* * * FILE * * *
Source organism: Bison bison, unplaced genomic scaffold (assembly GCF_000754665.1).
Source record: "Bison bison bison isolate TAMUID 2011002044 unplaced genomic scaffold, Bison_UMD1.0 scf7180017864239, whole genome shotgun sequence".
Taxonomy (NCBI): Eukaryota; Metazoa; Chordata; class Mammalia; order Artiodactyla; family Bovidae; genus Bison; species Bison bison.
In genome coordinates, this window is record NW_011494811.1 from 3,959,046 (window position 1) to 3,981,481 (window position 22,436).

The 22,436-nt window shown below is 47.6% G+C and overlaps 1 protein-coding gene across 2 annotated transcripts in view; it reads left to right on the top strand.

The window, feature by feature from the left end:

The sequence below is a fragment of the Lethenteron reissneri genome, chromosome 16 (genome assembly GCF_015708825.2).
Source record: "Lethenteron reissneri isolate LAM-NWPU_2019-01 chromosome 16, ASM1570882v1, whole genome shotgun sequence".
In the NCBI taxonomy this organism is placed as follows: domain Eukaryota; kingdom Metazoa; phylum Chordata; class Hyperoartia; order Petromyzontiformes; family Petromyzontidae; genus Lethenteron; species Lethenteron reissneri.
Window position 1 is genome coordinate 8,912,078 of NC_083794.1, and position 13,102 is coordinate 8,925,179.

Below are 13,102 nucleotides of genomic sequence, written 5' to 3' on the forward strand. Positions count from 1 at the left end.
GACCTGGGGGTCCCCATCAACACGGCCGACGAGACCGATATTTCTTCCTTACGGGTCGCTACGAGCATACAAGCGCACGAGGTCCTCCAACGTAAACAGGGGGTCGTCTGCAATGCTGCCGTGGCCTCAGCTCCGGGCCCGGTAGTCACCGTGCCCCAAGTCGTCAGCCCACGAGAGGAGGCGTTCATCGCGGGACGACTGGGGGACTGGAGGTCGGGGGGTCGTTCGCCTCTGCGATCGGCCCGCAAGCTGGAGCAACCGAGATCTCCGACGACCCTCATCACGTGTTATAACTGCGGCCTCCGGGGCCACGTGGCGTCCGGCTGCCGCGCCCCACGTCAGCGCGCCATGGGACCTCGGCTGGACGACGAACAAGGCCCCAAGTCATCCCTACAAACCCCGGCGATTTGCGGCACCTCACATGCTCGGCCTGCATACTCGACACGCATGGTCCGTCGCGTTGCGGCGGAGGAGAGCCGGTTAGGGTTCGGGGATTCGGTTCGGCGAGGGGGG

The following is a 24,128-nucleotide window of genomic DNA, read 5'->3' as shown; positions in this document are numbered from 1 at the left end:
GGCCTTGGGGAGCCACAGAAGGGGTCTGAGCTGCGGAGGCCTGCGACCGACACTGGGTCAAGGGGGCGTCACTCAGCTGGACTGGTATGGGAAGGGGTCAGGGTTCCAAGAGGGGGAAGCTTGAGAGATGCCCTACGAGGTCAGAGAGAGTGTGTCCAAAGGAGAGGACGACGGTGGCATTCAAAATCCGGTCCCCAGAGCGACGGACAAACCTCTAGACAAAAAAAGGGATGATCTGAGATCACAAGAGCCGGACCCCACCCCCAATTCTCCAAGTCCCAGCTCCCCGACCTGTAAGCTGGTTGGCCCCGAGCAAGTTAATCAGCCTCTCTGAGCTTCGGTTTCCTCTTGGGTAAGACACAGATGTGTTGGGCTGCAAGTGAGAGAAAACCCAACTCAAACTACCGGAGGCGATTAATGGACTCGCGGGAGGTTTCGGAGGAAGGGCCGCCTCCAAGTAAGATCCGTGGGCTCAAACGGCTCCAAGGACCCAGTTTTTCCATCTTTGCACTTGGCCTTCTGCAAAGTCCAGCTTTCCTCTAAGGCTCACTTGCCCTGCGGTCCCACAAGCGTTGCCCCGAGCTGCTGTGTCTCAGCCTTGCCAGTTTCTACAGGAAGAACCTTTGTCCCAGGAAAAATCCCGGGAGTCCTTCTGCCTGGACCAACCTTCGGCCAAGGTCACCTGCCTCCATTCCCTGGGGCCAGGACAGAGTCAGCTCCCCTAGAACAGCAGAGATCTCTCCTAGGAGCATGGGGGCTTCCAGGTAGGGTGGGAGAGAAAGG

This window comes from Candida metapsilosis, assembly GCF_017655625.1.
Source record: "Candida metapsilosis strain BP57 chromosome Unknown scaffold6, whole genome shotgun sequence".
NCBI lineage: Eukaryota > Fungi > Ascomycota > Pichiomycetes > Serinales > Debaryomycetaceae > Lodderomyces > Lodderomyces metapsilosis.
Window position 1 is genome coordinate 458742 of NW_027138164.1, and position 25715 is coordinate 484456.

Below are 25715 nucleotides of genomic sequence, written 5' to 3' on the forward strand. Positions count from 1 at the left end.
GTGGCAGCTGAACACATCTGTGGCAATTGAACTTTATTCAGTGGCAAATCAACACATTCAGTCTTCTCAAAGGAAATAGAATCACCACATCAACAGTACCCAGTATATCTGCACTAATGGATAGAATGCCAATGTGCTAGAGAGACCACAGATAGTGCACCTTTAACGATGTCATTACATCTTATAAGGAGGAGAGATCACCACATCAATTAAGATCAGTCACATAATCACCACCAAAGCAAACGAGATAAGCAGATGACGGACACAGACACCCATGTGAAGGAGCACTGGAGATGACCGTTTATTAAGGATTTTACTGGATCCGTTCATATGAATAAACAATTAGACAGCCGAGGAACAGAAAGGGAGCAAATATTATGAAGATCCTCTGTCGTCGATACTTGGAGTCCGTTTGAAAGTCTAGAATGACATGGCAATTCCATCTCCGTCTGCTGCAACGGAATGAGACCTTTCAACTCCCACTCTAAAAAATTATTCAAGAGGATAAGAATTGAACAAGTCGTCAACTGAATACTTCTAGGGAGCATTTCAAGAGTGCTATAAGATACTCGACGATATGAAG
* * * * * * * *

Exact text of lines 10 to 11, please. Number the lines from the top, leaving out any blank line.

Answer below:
Window position 1 is genome coordinate 8,912,078 of NC_083794.1, and position 13,102 is coordinate 8,925,179.

Below are 13,102 nucleotides of genomic sequence, written 5' to 3' on the forward strand. Positions count from 1 at the left end.